Specific pathogen-free male Sprague-Dawley rats (280–300 g) were purchased from Daehan Biolink Co. (Eumsung-Gun, Chungbuk, Korea). The Animal Care Committee of the Ewha Medical Research Institute approved the experimental protocol. The rats were cared for and handled according to the National Institute of Health (NIH) Guide for the Care and Use of Laboratory Animals.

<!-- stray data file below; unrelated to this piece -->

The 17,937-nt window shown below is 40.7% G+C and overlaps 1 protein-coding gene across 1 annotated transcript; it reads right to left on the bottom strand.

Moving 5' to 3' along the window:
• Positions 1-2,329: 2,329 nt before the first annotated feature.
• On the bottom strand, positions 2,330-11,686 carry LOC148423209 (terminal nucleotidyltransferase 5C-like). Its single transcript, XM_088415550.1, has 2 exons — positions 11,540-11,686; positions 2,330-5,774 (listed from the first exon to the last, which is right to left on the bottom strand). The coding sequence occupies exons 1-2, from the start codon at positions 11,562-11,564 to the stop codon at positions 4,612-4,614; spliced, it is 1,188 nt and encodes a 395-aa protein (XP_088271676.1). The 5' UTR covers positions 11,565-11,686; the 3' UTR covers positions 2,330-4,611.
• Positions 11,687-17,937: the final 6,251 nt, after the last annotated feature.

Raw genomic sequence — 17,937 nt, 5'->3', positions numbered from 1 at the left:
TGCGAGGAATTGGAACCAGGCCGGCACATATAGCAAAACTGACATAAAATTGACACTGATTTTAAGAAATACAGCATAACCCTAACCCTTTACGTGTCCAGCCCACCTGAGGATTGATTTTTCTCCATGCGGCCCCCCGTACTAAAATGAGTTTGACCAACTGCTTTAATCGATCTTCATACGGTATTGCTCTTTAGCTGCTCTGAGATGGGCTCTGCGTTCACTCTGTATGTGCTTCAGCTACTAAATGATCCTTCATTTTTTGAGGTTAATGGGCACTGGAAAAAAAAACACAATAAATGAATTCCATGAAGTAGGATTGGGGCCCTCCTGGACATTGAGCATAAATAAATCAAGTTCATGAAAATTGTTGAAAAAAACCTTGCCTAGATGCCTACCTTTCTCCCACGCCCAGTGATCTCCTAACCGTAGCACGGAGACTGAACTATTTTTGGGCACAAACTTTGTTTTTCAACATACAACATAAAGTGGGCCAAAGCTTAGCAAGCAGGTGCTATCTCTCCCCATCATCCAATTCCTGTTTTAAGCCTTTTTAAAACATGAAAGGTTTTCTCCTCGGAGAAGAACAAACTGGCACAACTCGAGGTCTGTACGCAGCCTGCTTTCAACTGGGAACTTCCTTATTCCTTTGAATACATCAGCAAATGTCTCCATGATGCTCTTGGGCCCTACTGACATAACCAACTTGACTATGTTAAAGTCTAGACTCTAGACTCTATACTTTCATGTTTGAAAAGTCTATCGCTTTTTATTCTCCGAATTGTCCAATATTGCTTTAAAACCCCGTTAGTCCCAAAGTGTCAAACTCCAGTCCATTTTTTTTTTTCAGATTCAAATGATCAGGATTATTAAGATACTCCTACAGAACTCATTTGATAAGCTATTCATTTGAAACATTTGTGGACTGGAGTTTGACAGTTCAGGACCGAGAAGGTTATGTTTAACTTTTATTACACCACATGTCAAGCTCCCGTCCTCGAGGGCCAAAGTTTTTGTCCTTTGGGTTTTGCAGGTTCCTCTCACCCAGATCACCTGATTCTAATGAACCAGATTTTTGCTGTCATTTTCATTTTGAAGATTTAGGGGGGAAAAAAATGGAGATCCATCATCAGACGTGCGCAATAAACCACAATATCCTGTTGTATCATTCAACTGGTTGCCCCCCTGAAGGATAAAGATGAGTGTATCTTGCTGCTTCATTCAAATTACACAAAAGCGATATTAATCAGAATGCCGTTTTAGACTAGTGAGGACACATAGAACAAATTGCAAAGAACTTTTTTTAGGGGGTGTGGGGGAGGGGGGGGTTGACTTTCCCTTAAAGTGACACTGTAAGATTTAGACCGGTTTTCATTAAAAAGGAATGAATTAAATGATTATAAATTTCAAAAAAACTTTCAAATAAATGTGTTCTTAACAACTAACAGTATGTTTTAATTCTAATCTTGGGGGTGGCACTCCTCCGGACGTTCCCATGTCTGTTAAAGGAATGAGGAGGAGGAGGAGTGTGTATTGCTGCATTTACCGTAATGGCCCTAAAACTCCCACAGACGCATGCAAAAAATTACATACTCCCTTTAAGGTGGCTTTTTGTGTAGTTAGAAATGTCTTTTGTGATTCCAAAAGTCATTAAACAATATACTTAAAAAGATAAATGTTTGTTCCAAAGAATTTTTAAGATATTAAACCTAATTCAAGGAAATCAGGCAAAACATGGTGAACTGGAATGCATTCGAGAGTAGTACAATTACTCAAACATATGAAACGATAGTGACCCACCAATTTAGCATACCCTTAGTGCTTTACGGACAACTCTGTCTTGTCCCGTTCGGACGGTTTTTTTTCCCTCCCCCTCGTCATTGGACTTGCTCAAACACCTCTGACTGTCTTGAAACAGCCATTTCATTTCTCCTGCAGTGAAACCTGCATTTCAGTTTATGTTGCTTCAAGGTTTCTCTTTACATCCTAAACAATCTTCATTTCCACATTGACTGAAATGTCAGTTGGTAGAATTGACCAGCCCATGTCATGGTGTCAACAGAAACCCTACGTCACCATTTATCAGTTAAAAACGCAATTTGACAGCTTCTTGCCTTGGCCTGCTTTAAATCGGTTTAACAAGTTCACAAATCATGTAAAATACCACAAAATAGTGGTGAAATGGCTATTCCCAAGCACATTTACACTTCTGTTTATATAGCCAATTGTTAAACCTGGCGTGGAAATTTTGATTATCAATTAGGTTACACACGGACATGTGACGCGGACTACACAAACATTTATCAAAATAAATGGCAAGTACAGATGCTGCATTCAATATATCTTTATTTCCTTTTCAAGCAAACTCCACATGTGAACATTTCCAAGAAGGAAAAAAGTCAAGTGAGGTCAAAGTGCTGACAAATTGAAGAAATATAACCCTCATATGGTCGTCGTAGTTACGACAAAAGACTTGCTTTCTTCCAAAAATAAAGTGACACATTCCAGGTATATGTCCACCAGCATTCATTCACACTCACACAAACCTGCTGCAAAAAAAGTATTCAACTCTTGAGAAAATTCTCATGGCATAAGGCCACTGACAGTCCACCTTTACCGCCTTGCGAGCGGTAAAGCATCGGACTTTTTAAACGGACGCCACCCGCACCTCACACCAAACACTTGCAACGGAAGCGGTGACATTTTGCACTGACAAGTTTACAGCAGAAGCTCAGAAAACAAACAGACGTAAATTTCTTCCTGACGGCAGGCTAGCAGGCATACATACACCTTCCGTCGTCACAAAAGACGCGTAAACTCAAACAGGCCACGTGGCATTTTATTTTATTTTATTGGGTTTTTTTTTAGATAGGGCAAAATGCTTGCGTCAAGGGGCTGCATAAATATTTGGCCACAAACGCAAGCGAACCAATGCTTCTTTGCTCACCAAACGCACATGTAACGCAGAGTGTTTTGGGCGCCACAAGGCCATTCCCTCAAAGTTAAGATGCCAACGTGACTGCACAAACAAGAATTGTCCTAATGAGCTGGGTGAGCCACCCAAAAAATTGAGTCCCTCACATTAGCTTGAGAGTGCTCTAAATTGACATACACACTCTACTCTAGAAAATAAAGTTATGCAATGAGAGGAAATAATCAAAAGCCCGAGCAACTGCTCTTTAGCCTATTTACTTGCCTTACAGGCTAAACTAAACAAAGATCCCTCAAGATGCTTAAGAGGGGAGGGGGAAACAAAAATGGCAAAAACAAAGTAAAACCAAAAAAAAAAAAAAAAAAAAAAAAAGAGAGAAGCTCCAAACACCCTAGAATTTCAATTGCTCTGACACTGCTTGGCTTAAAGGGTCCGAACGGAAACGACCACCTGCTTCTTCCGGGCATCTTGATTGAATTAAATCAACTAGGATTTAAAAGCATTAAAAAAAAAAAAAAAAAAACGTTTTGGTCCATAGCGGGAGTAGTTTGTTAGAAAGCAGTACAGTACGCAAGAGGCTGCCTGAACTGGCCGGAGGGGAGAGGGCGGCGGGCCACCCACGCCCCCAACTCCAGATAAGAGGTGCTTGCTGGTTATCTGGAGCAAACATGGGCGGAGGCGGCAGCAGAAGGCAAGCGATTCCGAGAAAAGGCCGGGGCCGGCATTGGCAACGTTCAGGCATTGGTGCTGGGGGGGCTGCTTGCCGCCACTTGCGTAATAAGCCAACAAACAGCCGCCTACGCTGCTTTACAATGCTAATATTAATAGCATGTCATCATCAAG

Six groups of specific pathogen-free male Sprague-Dawley rats (280–300 g) were used: (1) controls received an intratracheal (IT) instillation of 0.5 ml of LPS-free saline (0.9 % NaCl); (2) an LPS-treated group received an IT instillation of 6 mg/kg body weight of LPS (Escherichia coli lipopolysaccharide, 055:B5, Sigma Chemical Co., St. Louis, MO) in 0.5 ml LPS-free saline; (3) an LPS-SP600125 group was injected with SP600125 (Calbiochem, La Jolla, CA) 1 hour before the IT instillation of 6 mg/kg body weight of LPS in 0.5 ml of LPS-free saline. (4) a saline-SP600125 group was injected with SP600125 1 hour before IT instillation of 0.5 ml of LPS-free saline (0.9 % NaCl); (5) an LPS-PD98059 group was injected with PD98059 (BIOMOL Research Laboratories, Plymouth, PA) 1 hour before IT instillation of 6 mg/kg body weight of LPS in 0.5 ml of LPS-free saline. (6) a saline-PD98059 group was injected with PD98059 1 hour before IT instillation of 0.5 ml of LPS-free saline (0.9 % NaCl). SP600125 or PD98059 was injected intraorally via a size 8 French feeding tube at a dose of 30 mg/kg body weight [5, 23]. For IT instillation, rats were treated with enflurane anesthesia. The trachea was then exposed after a 1 cm midline cervical incision, and LPS or saline was injected intratracheally through a 24-gauge catheter. LPS or saline administration was immediately followed by 3 insufflations of 1 ml of air through the catheter and by rotating the animals to attempt to homogeneously distribute LPS or saline in the lungs. After a few minutes, the rats recovered from the anesthesia and were immediately placed in a chamber. Animals were sacrificed 4 hours after LPS treatment, and the following parameters were monitored: (1) phosphorylation of JNK, ERK, and p38 MAP kinase in lung tissue; (2) cell differential count, and measurement of protein content and lactate dehydrogenase (LDH) activity in bronchoalveolar lavage (BAL) fluid; (3) cytokine-induced neutrophil chemoattractant (CINC) expression, matrix metalloproteinase (MMP)-9 activity or expression and nitrite production in lung tissue, BAL fluid or the supernatants of alveolar macrophage cultures; (4) DNA binding activity of nuclear factor-kappa B (NF-κB) in lung tissue and alveolar macrophages; (5) serine phosphorylation and degradation of IκB-α in lung tissue. In addition, phosphorylation of JNK and ERK was also determined at 2, 4, 14 or 24 hours after LPS treatment to determine the kinetics of the kinase activation in lung tissue.